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Aine Cryts is a freelancer based in Boston. She is a frequent contributor to Managed Healthcare Executive on topics such as diabetes, oncology, hospital admissions and readmissions, senior patients, and health policy.
Political uncertainty plagues new payment arrangement, but private payers embrace new model.
CMS announced in August that it proposes canceling the Advancing Care Coordination Through Episode Payment Models (EPMs) and the Cardiac Rehabilitation Incentive Payment Model. The proposed rule also seeks to make participation in the Comprehensive Care for Joint Replacement (CJR) model voluntary in 33 of the 67 geographic areas where it’s now mandatory. This is in addition to two announcements earlier this year postponing amendments to the CJR and the start dates of its five-year demonstration programs.
The proposed cancellation of mandatory bundles from CMS is a great indicator that voluntary bundles will be announced imminently, says Carter Paine, chief operating officer at Newton, Massachusetts-based naviHealth, which develops software for care transitions. His reasoning? CMS and the Center for Medicare and Medicaid Innovation (CMMI) recognize bundled payments’ value and support their expansion in response to market demand.
Paine says that the next iteration of Bundled Payments for Care Improvements (BPCI) will likely qualify as an Advanced Alternative Payment Model under MACRA, which creates an opportunity for hospital-based specialists and surgeons.
“The approaching BPCI model creates a compelling physician alignment opportunity for health systems that are seeking to establish better relationships with these high-value providers,” he says.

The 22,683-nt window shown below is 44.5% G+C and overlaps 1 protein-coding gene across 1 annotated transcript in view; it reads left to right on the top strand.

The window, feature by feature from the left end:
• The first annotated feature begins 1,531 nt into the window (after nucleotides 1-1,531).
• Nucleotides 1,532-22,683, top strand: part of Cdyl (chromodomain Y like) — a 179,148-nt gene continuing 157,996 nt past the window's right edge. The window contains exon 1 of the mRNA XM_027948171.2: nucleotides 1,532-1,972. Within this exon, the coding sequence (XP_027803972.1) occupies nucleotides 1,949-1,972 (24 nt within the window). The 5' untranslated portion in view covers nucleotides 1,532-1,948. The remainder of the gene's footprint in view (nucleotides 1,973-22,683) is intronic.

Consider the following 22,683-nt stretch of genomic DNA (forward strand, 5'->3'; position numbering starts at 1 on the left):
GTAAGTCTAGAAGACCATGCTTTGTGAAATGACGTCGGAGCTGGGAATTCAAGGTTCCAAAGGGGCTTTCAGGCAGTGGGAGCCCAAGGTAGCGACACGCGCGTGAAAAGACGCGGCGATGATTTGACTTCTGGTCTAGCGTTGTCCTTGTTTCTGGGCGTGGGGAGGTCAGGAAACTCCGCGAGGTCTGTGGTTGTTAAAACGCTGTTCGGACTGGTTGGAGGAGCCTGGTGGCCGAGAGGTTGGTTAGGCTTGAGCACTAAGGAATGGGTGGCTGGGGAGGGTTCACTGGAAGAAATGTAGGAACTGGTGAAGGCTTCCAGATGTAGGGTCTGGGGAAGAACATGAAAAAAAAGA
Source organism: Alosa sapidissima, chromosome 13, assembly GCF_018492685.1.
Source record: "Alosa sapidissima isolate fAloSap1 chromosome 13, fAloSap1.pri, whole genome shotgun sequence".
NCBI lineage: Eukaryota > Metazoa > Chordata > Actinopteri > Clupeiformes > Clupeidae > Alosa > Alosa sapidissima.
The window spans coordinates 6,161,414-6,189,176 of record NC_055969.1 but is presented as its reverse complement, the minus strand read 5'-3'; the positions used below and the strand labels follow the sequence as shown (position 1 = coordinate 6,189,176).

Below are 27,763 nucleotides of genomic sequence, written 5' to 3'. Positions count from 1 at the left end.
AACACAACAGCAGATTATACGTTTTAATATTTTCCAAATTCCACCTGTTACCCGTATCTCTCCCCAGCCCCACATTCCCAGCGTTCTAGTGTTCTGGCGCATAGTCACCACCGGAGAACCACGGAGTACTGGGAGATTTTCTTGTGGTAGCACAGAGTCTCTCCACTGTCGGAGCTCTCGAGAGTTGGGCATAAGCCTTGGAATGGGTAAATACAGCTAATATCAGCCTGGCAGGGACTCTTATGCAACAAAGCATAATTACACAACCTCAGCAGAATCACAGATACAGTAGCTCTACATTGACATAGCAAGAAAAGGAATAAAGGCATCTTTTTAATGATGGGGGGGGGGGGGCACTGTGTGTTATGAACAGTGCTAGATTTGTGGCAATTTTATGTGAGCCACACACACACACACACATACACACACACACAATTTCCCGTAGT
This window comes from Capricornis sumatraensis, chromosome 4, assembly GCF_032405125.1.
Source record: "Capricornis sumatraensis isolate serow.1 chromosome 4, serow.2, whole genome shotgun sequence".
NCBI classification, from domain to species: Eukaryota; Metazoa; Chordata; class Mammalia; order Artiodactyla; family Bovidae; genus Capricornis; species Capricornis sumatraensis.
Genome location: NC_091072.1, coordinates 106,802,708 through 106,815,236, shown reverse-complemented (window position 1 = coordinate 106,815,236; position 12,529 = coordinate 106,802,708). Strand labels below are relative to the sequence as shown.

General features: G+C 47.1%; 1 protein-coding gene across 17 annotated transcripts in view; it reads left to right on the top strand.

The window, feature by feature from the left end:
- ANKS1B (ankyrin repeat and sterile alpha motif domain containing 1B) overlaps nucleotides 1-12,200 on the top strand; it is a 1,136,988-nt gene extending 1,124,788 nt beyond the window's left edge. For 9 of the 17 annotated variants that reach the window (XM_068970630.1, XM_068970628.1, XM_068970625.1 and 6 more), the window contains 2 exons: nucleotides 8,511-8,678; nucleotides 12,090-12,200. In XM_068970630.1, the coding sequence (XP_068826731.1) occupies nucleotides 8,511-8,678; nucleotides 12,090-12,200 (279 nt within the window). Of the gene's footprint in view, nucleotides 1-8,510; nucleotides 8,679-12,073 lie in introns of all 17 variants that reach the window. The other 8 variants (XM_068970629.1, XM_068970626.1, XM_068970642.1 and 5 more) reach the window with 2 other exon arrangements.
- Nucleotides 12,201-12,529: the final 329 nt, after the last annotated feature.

CMS’ proposal to move away from mandatory bundled payments hasn’t dampened private payers’ interest in such models, and physicians and health systems need to prepare. Here’s how to thrive in such arrangements, whether through partnerships with CMS or with private payers.
Determine cost variations
With any bundle, the most important thing is to figure out the biggest cause of variation that’s associated with a big dollar amount, says Anne Wong, a director with strategy&, a consulting firm that’s part of the PwC family of companies. “Once you crack that nut, you’ll be able to be successful with bundles,” she says.
For example, readmissions can contribute to the high costs associated with coronary artery bypass grafting (CABG), says Wong. Thus, rehabilitation should be as standardized as possible, which means healthcare providers should study their care pathways and look at the different drivers of cost and variability.
Try to participate in bundled payment models with which you are most likely to be successful. Oncology, for example, is a good fit for bundled payment because cancer patients typically receive highly expensive care that involves a lot of interaction with multiple providers, says Colin Luke, an attorney with Nashville, based law firm Waller Lansden Dortch, & Davis.
Innovation in technology and drugs have driven up survival rates for cancer. Still, there’s an opportunity for providers to work together to achieve better outcomes and more cost-effective care with better care coordination, says Luke.